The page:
Today and Tomorrow: Two Anecdotal Reports on Public Assistance, with Two Different Viewpoints:
I don't know if I blogged about this before or not. It's a little bit about political correctness I suppose and a little about me. My main point will be, though, that public assistance comes with an attitude. When that attitude is pervasive in your life, I think it is deadening.
A long time ago, I worked for 7-11. At that time, companies such as this were eligible for supplements from the government for hiring people that fit a job-training criteria. Therefore, all of the employees in my district were sent, with pay, to the local Social Services for an interview to see if we were part of 7-11's job-training contribution to American society.
Now this program probably had the intention of rewarding companies that taught job skills, and making it easier for small businesses to hire people who didn't have those skills in the first place. At the same time, it seemed ridiculous to me. This company was nation-wide, and was doing okay. Why give money to a corporation when there were so many people walking around with real problems?
I didn't get it. It was about teaching people how to fish, instead of standing in line for the Dole.
My appointment (although I didn't realize it at the time) took up time for local S.S. (social services, not storm troopers). Multiply that by every clerk in every convenience store in town. We all know that S.S. workload is huge and heartbreaking. Conversely, it is a system dominated by a civil service mentality. So long as Some progress is made, then it's progress, so do your work steadily, slowly, and avoid burnout. I am sure that my appointment looked like a huge waste of time to the S.S. that interviewed me.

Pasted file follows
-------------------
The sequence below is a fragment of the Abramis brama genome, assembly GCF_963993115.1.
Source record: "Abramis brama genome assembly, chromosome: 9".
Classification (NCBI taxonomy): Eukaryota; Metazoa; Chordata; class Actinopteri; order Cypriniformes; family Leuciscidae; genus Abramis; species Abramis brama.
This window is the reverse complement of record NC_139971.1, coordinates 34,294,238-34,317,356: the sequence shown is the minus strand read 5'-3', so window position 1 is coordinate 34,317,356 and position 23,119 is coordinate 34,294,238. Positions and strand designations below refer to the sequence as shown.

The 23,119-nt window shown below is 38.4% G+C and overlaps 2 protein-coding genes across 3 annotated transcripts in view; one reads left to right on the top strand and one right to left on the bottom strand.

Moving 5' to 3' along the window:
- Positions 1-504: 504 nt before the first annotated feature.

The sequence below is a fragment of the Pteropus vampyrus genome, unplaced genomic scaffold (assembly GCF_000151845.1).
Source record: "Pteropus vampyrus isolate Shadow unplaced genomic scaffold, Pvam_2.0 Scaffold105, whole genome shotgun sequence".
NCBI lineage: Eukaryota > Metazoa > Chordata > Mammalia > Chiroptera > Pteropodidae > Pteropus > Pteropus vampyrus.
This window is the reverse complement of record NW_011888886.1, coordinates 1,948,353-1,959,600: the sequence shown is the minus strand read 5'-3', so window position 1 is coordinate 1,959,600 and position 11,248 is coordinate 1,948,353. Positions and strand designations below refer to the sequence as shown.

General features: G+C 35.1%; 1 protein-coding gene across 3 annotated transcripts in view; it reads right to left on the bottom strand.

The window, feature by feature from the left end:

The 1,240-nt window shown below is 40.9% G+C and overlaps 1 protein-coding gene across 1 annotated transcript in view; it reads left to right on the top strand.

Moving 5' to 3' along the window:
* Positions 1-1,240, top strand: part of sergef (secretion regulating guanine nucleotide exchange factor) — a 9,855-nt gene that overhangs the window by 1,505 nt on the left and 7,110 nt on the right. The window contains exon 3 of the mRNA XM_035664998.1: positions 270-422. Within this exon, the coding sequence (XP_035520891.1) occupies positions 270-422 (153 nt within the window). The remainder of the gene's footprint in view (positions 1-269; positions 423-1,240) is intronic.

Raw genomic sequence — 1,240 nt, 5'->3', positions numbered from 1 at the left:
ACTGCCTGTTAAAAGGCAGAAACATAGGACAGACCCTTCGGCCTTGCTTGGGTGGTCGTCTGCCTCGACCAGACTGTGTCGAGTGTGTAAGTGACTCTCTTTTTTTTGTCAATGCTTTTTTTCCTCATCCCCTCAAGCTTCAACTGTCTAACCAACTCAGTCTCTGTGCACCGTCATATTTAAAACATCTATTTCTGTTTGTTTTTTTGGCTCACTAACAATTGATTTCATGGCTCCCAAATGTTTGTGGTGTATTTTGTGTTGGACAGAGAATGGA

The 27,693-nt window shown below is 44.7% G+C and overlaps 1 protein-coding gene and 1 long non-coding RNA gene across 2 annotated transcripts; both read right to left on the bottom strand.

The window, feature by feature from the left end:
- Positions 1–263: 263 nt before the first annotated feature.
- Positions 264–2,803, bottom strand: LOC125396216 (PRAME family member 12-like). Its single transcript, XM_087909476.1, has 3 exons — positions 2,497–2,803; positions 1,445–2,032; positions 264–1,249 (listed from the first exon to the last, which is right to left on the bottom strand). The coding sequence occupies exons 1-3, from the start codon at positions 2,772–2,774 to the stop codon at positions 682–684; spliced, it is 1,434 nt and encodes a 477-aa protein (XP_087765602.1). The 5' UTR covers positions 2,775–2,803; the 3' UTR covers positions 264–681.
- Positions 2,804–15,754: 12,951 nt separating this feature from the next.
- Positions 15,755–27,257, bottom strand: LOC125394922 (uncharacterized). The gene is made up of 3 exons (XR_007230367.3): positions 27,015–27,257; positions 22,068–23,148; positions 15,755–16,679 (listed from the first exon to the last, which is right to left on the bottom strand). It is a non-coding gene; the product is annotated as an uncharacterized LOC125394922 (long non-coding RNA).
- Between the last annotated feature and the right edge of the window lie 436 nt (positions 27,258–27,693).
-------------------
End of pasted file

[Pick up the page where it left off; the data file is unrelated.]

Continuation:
At the end of my interview, she told me that "Yes, I did look like a disadvantaged youth in trouble" to her and so would be eligible for the program. I couldn't believe she said that to me. Was that what I was interviewing for, the position of "Disadvantaged" and "In Trouble"? How could you call a person like me disadvantaged? What about all the amazing steps I was taking, to pay my own rent, get to my own job, fix my own car for the first time in life? I had a royal blue phone and the bill was paid on time. What was so damn wrong with me?
I cried all the way to work. Shouldn't have been driving, really. My boss was flabbergasted.
"They called me a disadvantaged youth, like I have nothing going for me at all," I sobbed.
This (the same guy who told me to use napkins on a bleeding-to-death shooting victim, because they were not on inventory) got mad. "Those Assholes!" he stormed. "You're perfectly good just as you are. I'm calling the f*ing District Manager! None of my people are going to go through this. I'm telling him."
I would like to think that he supported me, but nowadays I wonder about the extra hours he was putting in while we all went to be interviewed. That may have been a major part of his ire.
My main point is this: the language of classification in Social Services is not empowering. It is a language that documents our weaknesses and not our strengths. How could it be otherwise, if they are addressing social gaps? We aren't planning to give assistance to the able-bodied that don't need it (except, well, 7-11?). The only way to avoid this weakening language is to use number categories, which are even more dehumanizing, and--always come with a verbal explanation anyway.
Somehow I fit that description, and though I was insulted by it, it wasn't wrong. If major disaster had struck (as it did, a year after) I had no cushion. Yet I found the process demeaning, dismissive of my humanity, and onerous. If a "disadvantaged youth's" parents learn to operate under this demeaning, dismissive, and onerous categorization, what does he or she learn? They are more disadvantaged than me, have more to overcome. We talk about generations of people on Welfare, but we don't see how the system itself can be weakening to its participants from the get. And yet starvation and joblessness are far more weakening still.
There must be a way to involve the language and actions of strength in the public assistance process. If we can do that, we can probably get people out of the bottom of the barrel and into a better world. By doing this, we strengthen our citizenry, and our efforts are more likely to gain us a win-win outcome.